For thousands of migrants coming to Greece from Syria, Iraq, and Afghanistan, Victoria Square in central Athens, will be their home until they find money and papers to start their journey to Northern Europe.
The refugees that have flooded the square and its surrounding streets, mainly Afghans, remain stranded in Athens for weeks waiting for authorities to help them get necessary documentation and for relatives to send them money to continue their journey.
Gathered either in families, or in groups of men, women and children, migrants spend most of their time sitting under the hot Athenian sun. The journey for Aghans, who are fleeing their war-torn country, is extremely long. Poorer than the Syrian refugees, and with their country being less in the news lately, they claim that authorities pay less attention to them.
As a result, their stay in each country is much longer than that of the Syrians, explains an Afghan refugee.
“In my country, Afghanistan, we have a war for 13 years! For 13 years!” one of the undocumented immigrants cried out. “My country is a war zone, an area extremely dangerous for somebody to live in. Because violence, conflicts and murders of civilians are everyday occurrences,” the migrant added.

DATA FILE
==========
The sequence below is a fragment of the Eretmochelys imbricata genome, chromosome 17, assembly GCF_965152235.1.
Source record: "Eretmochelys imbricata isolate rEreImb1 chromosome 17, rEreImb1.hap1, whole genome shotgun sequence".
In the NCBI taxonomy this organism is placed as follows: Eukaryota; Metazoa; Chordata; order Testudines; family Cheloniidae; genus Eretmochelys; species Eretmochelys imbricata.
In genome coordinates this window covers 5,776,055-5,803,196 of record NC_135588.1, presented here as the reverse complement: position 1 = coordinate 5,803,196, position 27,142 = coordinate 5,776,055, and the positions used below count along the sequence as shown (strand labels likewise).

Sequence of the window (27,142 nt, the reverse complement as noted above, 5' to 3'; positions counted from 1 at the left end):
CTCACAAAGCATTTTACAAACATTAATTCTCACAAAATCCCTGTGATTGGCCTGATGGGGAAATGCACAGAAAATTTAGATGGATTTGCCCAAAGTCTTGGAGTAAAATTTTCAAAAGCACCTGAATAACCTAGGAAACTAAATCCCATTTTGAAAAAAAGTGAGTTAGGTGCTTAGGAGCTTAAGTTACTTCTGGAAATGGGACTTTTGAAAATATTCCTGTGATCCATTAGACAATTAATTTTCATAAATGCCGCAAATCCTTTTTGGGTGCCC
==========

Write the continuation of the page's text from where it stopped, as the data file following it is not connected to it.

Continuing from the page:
“We are all refugees, I don’t understand why they treat us differently!”
The atmosphere is suffocating but calm, peaceful, in stark contrast with the memories that these human souls carry within them. Poverty though remains the same.
Fortunately, there are several local residents, as well as others living in the broader area that come to share bags with food and clothes with the members of this suffering population in an effort to provide them with all the supplies they need for their temporary stay in Greece.